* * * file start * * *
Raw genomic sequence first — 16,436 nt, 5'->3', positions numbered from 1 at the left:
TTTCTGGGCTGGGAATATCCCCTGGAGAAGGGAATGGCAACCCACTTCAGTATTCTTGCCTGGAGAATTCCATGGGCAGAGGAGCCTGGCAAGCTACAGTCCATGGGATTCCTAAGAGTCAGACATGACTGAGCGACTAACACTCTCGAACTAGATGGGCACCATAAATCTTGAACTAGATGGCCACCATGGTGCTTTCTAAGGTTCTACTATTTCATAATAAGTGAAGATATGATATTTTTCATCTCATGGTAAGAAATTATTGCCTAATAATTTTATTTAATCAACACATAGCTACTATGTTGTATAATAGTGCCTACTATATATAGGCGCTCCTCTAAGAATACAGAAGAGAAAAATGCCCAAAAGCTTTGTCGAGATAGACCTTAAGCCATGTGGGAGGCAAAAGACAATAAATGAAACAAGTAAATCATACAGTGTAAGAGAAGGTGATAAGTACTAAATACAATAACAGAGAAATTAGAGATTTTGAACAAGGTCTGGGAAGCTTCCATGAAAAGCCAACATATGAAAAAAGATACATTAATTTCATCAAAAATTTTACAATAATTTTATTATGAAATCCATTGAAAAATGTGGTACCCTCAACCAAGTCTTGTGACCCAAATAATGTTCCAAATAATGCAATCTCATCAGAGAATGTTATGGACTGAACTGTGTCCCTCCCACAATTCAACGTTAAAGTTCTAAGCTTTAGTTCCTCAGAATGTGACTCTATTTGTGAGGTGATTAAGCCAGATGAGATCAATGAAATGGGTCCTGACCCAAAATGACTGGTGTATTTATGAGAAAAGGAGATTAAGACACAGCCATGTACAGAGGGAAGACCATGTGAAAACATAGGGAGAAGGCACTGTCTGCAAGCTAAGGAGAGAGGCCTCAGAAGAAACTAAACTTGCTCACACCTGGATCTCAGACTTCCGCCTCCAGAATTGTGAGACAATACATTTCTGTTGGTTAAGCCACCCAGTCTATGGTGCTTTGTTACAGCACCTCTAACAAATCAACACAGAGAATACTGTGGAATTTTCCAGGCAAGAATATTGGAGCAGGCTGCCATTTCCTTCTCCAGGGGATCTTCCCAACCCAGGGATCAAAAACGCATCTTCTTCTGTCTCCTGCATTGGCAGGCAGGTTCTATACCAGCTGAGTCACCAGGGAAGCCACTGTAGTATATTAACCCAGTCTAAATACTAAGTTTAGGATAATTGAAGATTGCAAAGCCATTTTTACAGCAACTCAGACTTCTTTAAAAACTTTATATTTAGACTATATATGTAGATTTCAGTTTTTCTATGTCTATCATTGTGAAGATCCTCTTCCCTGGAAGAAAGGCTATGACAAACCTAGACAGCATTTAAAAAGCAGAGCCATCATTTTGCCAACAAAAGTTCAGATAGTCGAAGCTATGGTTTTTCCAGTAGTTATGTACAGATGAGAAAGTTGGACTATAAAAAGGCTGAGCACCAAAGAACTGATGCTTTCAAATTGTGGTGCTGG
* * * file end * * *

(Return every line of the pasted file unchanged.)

Raw genomic sequence first — 16,436 nt, 5'->3', positions numbered from 1 at the left:
TTTCTGGGCTGGGAATATCCCCTGGAGAAGGGAATGGCAACCCACTTCAGTATTCTTGCCTGGAGAATTCCATGGGCAGAGGAGCCTGGCAAGCTACAGTCCATGGGATTCCTAAGAGTCAGACATGACTGAGCGACTAACACTCTCGAACTAGATGGGCACCATAAATCTTGAACTAGATGGCCACCATGGTGCTTTCTAAGGTTCTACTATTTCATAATAAGTGAAGATATGATATTTTTCATCTCATGGTAAGAAATTATTGCCTAATAATTTTATTTAATCAACACATAGCTACTATGTTGTATAATAGTGCCTACTATATATAGGCGCTCCTCTAAGAATACAGAAGAGAAAAATGCCCAAAAGCTTTGTCGAGATAGACCTTAAGCCATGTGGGAGGCAAAAGACAATAAATGAAACAAGTAAATCATACAGTGTAAGAGAAGGTGATAAGTACTAAATACAATAACAGAGAAATTAGAGATTTTGAACAAGGTCTGGGAAGCTTCCATGAAAAGCCAACATATGAAAAAAGATACATTAATTTCATCAAAAATTTTACAATAATTTTATTATGAAATCCATTGAAAAATGTGGTACCCTCAACCAAGTCTTGTGACCCAAATAATGTTCCAAATAATGCAATCTCATCAGAGAATGTTATGGACTGAACTGTGTCCCTCCCACAATTCAACGTTAAAGTTCTAAGCTTTAGTTCCTCAGAATGTGACTCTATTTGTGAGGTGATTAAGCCAGATGAGATCAATGAAATGGGTCCTGACCCAAAATGACTGGTGTATTTATGAGAAAAGGAGATTAAGACACAGCCATGTACAGAGGGAAGACCATGTGAAAACATAGGGAGAAGGCACTGTCTGCAAGCTAAGGAGAGAGGCCTCAGAAGAAACTAAACTTGCTCACACCTGGATCTCAGACTTCCGCCTCCAGAATTGTGAGACAATACATTTCTGTTGGTTAAGCCACCCAGTCTATGGTGCTTTGTTACAGCACCTCTAACAAATCAACACAGAGAATACTGTGGAATTTTCCAGGCAAGAATATTGGAGCAGGCTGCCATTTCCTTCTCCAGGGGATCTTCCCAACCCAGGGATCAAAAACGCATCTTCTTCTGTCTCCTGCATTGGCAGGCAGGTTCTATACCAGCTGAGTCACCAGGGAAGCCACTGTAGTATATTAACCCAGTCTAAATACTAAGTTTAGGATAATTGAAGATTGCAAAGCCATTTTTACAGCAACTCAGACTTCTTTAAAAACTTTATATTTAGACTATATATGTAGATTTCAGTTTTTCTATGTCTATCATTGTGAAGATCCTCTTCCCTGGAAGAAAGGCTATGACAAACCTAGACAGCATTTAAAAAGCAGAGCCATCATTTTGCCAACAAAAGTTCAGATAGTCGAAGCTATGGTTTTTCCAGTAGTTATGTACAGATGAGAAAGTTGGACTATAAAAAGGCTGAGCACCAAAGAACTGATGCTTTCAAATTGTGGTGCTGG